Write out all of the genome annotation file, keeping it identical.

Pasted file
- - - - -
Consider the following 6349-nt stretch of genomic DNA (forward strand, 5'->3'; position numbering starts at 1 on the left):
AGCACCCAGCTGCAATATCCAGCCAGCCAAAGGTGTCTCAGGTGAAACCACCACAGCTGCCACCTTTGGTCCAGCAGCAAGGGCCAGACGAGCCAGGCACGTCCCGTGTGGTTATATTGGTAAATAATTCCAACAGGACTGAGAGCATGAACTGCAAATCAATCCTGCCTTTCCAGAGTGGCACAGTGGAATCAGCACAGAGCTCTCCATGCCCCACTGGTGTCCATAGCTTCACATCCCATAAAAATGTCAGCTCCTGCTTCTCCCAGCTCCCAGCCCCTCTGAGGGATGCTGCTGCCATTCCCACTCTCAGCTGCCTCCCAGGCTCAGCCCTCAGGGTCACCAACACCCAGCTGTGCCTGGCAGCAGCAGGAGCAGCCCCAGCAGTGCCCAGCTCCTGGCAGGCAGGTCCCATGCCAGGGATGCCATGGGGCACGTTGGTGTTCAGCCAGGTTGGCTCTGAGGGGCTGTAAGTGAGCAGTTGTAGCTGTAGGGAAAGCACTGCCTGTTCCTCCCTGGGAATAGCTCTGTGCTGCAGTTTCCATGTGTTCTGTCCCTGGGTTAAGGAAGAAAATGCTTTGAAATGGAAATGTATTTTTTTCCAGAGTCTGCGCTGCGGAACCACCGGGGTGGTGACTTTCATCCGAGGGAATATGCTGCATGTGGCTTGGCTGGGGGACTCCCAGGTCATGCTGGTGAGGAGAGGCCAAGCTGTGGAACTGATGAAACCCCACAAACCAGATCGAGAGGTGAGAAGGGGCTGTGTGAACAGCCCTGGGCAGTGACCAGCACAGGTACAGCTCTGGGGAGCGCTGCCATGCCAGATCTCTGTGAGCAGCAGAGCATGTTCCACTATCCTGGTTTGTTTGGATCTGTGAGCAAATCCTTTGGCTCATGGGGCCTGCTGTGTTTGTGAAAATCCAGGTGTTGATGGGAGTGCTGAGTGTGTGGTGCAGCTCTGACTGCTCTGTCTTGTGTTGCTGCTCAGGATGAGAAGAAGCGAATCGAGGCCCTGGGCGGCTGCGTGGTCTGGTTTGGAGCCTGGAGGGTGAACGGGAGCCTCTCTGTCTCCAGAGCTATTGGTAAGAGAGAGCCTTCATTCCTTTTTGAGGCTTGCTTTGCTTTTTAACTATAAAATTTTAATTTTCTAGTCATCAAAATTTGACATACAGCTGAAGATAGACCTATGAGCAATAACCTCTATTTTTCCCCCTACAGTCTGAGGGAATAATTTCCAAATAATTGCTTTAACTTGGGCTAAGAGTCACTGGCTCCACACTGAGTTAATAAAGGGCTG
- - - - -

Consider the following 6349-nt stretch of genomic DNA (forward strand, 5'->3'; position numbering starts at 1 on the left):
AGCACCCAGCTGCAATATCCAGCCAGCCAAAGGTGTCTCAGGTGAAACCACCACAGCTGCCACCTTTGGTCCAGCAGCAAGGGCCAGACGAGCCAGGCACGTCCCGTGTGGTTATATTGGTAAATAATTCCAACAGGACTGAGAGCATGAACTGCAAATCAATCCTGCCTTTCCAGAGTGGCACAGTGGAATCAGCACAGAGCTCTCCATGCCCCACTGGTGTCCATAGCTTCACATCCCATAAAAATGTCAGCTCCTGCTTCTCCCAGCTCCCAGCCCCTCTGAGGGATGCTGCTGCCATTCCCACTCTCAGCTGCCTCCCAGGCTCAGCCCTCAGGGTCACCAACACCCAGCTGTGCCTGGCAGCAGCAGGAGCAGCCCCAGCAGTGCCCAGCTCCTGGCAGGCAGGTCCCATGCCAGGGATGCCATGGGGCACGTTGGTGTTCAGCCAGGTTGGCTCTGAGGGGCTGTAAGTGAGCAGTTGTAGCTGTAGGGAAAGCACTGCCTGTTCCTCCCTGGGAATAGCTCTGTGCTGCAGTTTCCATGTGTTCTGTCCCTGGGTTAAGGAAGAAAATGCTTTGAAATGGAAATGTATTTTTTTCCAGAGTCTGCGCTGCGGAACCACCGGGGTGGTGACTTTCATCCGAGGGAATATGCTGCATGTGGCTTGGCTGGGGGACTCCCAGGTCATGCTGGTGAGGAGAGGCCAAGCTGTGGAACTGATGAAACCCCACAAACCAGATCGAGAGGTGAGAAGGGGCTGTGTGAACAGCCCTGGGCAGTGACCAGCACAGGTACAGCTCTGGGGAGCGCTGCCATGCCAGATCTCTGTGAGCAGCAGAGCATGTTCCACTATCCTGGTTTGTTTGGATCTGTGAGCAAATCCTTTGGCTCATGGGGCCTGCTGTGTTTGTGAAAATCCAGGTGTTGATGGGAGTGCTGAGTGTGTGGTGCAGCTCTGACTGCTCTGTCTTGTGTTGCTGCTCAGGATGAGAAGAAGCGAATCGAGGCCCTGGGCGGCTGCGTGGTCTGGTTTGGAGCCTGGAGGGTGAACGGGAGCCTCTCTGTCTCCAGAGCTATTGGTAAGAGAGAGCCTTCATTCCTTTTTGAGGCTTGCTTTGCTTTTTAACTATAAAATTTTAATTTTCTAGTCATCAAAATTTGACATACAGCTGAAGATAGACCTATGAGCAATAACCTCTATTTTTCCCCCTACAGTCTGAGGGAATAATTTCCAAATAATTGCTTTAACTTGGGCTAAGAGTCACTGGCTCCACACTGAGTTAATAAAGGGCTG